A tale of two cités: can the Philharmonie de Paris bridge the social divide?
Built on the boundary between the capital’s banlieues and its affluent boulevards, the new state-of-the-art concert hall aims for social transformation through the arts. We take a peek and ask what makes the perfect concert hall
The first purpose-built public concert hall in Europe, Oxford’s Holywell Music Room, is a compact, elegant space which seats just 200 people and hosts intimate concerts and student recitals. Prior to its first opening, in 1748, classical music had been performed in churches, royal courts and artistocratic houses. But the emerging middle classes needed something more: they were making music at home but wanted to hear it in public spaces, to meet like-minded people and to put their cultural tastes on show. Societies of music lovers sprang up in major cities with the purpose of setting up orchestras and building concert halls. In 1813, the newly formed Royal Philharmonic Society of London commissioned the architect John Nash to renovate the Argyll Rooms opposite what is now the Apple Store on Regent Street, London, and created a concert hall. Similar societies in Leipzig, Vienna and Liverpool were responsible for the building of new halls for music. As the industrial revolution progressed, the concert halls got bigger, with venues such as Birmingham’s Greek temple-style town hall of 1834 and steel tycoon Andrew Carnegie’s famous 1891 concert hall in New York, becoming symbols of civic pride and industrial new money.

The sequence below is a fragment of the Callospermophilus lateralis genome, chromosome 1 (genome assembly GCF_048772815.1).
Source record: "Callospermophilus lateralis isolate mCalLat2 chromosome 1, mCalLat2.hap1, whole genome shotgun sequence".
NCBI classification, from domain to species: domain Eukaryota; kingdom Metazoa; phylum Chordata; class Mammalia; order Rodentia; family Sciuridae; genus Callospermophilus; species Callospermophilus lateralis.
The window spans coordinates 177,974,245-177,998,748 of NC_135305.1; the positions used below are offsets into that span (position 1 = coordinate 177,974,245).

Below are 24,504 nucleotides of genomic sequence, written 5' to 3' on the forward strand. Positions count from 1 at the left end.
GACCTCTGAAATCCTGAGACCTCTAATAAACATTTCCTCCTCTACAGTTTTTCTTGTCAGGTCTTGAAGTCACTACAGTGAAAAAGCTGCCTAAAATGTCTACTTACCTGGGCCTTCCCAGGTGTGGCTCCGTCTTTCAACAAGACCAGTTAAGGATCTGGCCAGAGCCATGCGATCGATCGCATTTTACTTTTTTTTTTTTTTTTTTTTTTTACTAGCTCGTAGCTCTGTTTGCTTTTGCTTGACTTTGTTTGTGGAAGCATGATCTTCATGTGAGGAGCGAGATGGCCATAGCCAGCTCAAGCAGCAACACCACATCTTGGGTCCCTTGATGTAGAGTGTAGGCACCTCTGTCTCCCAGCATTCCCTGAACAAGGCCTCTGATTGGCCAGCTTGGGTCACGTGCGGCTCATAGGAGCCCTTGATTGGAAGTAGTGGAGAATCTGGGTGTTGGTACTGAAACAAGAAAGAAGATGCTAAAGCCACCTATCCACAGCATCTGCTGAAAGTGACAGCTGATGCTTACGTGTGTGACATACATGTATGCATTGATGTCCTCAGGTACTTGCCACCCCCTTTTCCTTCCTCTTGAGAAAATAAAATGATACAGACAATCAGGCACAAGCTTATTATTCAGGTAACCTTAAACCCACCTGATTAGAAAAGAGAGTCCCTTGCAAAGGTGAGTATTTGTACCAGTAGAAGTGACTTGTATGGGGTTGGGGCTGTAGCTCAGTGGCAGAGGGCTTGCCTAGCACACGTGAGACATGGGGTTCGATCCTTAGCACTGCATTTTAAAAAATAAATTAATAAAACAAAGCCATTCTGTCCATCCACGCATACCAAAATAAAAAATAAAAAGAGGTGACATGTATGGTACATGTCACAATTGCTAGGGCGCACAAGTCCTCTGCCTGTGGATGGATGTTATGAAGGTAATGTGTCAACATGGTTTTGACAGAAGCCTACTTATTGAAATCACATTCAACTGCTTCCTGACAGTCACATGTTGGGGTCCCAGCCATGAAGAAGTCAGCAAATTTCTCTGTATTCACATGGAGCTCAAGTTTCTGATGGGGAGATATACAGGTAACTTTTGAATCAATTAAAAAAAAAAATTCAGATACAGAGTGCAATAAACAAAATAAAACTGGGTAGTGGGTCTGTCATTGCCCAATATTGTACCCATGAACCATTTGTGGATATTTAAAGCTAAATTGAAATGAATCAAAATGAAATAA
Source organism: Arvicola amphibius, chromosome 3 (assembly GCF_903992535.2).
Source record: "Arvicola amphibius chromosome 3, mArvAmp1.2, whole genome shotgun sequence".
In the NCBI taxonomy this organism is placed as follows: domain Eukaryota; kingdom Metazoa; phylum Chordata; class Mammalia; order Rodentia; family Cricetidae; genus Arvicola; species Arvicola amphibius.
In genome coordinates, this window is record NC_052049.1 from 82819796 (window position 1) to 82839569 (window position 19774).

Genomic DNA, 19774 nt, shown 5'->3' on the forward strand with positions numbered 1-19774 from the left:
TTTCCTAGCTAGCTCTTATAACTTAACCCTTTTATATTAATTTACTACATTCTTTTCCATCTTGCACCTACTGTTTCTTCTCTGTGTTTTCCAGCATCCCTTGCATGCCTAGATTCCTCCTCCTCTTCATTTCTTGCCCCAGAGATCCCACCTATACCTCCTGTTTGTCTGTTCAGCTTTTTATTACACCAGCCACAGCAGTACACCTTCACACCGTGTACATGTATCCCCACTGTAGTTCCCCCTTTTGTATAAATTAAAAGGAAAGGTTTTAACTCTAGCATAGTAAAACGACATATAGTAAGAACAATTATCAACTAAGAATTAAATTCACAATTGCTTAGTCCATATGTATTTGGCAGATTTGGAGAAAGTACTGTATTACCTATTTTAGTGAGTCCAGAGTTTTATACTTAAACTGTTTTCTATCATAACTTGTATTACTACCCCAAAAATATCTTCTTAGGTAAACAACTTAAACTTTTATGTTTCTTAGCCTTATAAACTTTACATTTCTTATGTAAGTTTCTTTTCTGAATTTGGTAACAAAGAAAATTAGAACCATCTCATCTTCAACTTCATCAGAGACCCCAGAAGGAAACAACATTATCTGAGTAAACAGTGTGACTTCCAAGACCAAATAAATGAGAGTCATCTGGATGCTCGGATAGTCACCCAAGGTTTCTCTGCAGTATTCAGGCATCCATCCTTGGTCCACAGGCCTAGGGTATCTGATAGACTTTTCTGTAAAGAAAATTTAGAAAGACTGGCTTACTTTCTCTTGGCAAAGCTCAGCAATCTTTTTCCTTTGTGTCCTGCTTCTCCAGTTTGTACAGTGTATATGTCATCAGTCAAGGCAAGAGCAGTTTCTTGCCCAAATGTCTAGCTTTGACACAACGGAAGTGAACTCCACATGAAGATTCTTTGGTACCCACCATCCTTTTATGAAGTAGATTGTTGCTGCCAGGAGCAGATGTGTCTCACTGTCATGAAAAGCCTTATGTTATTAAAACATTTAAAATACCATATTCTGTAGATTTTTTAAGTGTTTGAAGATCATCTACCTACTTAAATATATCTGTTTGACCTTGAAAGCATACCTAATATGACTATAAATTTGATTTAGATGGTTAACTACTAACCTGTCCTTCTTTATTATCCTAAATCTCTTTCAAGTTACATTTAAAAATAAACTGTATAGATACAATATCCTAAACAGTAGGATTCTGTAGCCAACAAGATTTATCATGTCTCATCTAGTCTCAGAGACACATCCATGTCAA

More recently, concert halls have been conceived with broader social purposes in mind. The Royal Festival Hall was built as part of the Festival of Britain to raise spirits after the war; Birmingham’s 1991 Symphony Hall was seen as crucial to the regeneration of an economically depressed city and Sage Gateshead opened in 2004, providing a world-class concert hall and a focal point for community music and education in the north-east of England. The latest concert hall project with far-reaching social ambitions is the Philharmonie de Paris, which will open next month on the eastern edge of the French capital.
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